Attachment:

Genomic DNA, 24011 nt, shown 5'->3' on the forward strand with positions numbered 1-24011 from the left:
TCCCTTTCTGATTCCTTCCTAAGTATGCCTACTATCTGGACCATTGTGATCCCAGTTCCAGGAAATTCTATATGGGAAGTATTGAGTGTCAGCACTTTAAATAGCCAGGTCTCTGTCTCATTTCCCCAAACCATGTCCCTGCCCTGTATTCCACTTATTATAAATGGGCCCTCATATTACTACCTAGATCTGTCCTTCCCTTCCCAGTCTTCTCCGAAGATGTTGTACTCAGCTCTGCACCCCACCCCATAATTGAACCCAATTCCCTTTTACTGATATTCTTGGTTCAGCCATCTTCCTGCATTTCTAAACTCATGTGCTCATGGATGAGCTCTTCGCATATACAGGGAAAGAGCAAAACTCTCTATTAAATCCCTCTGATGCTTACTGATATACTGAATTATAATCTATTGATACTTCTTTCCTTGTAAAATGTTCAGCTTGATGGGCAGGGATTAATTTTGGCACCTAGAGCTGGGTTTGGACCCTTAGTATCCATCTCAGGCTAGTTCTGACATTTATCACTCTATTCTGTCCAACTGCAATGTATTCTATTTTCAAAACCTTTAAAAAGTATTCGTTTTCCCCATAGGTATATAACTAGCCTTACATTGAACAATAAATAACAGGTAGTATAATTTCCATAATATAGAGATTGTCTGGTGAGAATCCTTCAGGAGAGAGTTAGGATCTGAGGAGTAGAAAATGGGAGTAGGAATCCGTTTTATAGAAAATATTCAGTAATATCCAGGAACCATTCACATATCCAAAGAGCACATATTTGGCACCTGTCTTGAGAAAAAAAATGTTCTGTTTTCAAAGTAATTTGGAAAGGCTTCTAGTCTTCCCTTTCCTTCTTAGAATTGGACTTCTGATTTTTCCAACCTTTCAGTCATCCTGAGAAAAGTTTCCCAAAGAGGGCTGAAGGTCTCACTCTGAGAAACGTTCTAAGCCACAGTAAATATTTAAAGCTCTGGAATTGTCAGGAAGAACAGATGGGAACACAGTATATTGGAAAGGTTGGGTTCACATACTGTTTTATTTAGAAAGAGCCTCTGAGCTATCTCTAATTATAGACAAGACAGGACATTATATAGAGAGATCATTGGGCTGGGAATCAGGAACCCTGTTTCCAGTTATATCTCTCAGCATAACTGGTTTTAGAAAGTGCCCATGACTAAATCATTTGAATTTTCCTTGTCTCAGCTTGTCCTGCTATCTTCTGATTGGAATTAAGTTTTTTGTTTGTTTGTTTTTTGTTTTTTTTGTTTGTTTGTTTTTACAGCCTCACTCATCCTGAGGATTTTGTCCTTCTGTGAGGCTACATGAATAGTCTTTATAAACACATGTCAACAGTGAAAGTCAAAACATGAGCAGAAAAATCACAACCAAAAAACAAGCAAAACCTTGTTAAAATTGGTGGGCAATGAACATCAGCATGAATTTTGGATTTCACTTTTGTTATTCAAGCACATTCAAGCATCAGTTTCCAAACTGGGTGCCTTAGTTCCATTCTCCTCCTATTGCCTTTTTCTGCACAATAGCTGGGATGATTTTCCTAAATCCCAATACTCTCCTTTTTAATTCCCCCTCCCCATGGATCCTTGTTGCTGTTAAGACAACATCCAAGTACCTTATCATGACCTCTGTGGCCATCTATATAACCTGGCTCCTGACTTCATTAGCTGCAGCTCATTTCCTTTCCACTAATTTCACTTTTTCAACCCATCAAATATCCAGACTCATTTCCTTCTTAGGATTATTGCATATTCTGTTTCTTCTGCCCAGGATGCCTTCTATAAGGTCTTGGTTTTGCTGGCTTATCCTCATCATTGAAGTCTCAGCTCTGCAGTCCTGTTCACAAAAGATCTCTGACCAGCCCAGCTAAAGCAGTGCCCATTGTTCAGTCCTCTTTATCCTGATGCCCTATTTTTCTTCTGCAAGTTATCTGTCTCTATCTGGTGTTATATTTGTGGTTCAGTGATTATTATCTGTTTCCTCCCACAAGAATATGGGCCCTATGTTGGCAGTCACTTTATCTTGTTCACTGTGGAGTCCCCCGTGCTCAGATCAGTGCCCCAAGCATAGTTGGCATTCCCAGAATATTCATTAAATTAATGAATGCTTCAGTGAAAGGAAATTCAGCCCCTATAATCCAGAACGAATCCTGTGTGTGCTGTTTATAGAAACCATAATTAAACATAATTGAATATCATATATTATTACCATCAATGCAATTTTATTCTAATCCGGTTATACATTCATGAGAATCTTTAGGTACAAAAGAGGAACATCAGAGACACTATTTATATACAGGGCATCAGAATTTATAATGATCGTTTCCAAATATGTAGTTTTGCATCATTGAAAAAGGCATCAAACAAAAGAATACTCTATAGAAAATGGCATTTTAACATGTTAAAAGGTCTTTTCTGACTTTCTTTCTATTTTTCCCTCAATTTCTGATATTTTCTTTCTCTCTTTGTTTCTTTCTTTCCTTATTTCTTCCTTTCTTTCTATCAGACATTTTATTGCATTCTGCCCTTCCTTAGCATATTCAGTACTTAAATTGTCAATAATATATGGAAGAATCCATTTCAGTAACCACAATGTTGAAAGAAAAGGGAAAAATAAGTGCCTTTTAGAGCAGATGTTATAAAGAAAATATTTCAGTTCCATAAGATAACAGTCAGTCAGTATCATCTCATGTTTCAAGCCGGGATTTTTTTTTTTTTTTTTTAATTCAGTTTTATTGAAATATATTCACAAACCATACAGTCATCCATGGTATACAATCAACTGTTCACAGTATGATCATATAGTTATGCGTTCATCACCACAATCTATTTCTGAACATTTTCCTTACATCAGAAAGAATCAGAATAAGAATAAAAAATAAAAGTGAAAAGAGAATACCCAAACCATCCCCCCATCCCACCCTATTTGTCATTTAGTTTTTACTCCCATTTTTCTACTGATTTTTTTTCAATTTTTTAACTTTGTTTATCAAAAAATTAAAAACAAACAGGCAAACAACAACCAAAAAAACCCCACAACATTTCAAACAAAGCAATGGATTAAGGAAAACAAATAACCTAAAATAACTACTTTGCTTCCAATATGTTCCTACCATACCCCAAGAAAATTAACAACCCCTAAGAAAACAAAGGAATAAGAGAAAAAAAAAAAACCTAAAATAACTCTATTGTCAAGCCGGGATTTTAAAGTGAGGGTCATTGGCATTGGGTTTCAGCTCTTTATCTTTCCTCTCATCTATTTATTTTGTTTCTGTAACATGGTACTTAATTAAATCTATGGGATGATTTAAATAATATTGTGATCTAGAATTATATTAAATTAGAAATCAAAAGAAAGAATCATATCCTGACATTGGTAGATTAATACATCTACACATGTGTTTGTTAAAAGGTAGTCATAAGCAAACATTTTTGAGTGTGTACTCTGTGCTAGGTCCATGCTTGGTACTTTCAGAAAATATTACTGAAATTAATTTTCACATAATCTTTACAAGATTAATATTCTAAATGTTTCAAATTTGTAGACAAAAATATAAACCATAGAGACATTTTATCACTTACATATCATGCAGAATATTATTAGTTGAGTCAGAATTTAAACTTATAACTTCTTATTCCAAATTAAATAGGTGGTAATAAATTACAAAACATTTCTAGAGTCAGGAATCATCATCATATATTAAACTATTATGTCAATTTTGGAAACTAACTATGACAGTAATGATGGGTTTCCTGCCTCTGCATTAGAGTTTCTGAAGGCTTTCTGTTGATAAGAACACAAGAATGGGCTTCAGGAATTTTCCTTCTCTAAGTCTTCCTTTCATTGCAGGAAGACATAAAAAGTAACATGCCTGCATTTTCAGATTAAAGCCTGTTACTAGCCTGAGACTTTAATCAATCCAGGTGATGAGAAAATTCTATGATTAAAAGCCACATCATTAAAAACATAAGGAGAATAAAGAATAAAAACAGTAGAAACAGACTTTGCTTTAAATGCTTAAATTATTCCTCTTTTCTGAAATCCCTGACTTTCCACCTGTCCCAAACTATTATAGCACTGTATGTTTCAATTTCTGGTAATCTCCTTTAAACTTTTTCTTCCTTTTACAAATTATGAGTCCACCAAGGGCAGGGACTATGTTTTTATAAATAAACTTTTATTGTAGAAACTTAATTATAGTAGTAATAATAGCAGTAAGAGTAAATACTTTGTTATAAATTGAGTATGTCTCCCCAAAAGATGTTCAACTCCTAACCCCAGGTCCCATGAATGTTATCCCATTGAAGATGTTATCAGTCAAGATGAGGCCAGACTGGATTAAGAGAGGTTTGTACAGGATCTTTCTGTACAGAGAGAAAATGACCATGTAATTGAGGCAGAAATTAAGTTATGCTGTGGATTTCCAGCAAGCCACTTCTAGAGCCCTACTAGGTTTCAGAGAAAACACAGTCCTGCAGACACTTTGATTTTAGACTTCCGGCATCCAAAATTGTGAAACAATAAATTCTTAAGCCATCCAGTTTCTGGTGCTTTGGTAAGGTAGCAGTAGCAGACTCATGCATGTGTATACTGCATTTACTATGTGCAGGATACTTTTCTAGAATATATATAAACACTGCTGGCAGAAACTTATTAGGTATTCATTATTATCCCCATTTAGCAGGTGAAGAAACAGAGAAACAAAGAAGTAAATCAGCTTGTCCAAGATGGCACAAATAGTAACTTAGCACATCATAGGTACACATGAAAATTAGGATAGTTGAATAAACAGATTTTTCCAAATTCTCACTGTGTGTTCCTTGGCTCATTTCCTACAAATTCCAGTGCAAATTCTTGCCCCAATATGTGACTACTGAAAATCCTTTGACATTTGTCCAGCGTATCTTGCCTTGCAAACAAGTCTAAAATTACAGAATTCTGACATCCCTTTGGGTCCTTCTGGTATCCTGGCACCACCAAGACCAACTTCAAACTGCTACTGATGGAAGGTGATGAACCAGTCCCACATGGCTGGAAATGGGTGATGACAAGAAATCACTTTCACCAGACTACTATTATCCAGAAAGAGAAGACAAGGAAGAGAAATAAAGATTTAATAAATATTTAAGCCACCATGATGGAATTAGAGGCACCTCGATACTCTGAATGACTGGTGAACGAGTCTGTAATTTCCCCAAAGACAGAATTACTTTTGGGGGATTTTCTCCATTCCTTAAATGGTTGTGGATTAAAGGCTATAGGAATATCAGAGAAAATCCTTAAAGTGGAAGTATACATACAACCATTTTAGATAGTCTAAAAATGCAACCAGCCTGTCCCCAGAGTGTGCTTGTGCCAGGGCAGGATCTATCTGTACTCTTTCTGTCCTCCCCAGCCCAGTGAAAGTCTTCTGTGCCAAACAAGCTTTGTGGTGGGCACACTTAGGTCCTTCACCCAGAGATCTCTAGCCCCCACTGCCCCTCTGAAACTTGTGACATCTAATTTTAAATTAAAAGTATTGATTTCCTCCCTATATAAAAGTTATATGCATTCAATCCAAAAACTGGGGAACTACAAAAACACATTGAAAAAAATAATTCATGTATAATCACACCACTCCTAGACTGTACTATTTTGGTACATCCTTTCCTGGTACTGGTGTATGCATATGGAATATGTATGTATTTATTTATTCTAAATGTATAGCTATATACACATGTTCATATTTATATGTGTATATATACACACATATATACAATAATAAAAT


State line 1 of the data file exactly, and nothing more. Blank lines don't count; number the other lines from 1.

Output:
Genomic DNA, 24011 nt, shown 5'->3' on the forward strand with positions numbered 1-24011 from the left: